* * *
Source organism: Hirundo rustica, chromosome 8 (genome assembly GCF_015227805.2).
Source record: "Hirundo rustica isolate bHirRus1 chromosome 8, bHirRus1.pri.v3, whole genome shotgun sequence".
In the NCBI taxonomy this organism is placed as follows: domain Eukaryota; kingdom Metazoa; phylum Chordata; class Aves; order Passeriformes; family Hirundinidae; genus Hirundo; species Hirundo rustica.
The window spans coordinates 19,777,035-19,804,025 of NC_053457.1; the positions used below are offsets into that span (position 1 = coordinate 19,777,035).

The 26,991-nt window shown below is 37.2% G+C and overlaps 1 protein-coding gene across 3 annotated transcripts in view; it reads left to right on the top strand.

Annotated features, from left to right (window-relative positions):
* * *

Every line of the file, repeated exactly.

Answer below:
Source organism: Hirundo rustica, chromosome 8 (genome assembly GCF_015227805.2).
Source record: "Hirundo rustica isolate bHirRus1 chromosome 8, bHirRus1.pri.v3, whole genome shotgun sequence".
In the NCBI taxonomy this organism is placed as follows: domain Eukaryota; kingdom Metazoa; phylum Chordata; class Aves; order Passeriformes; family Hirundinidae; genus Hirundo; species Hirundo rustica.
The window spans coordinates 19,777,035-19,804,025 of NC_053457.1; the positions used below are offsets into that span (position 1 = coordinate 19,777,035).

The 26,991-nt window shown below is 37.2% G+C and overlaps 1 protein-coding gene across 3 annotated transcripts in view; it reads left to right on the top strand.

Annotated features, from left to right (window-relative positions):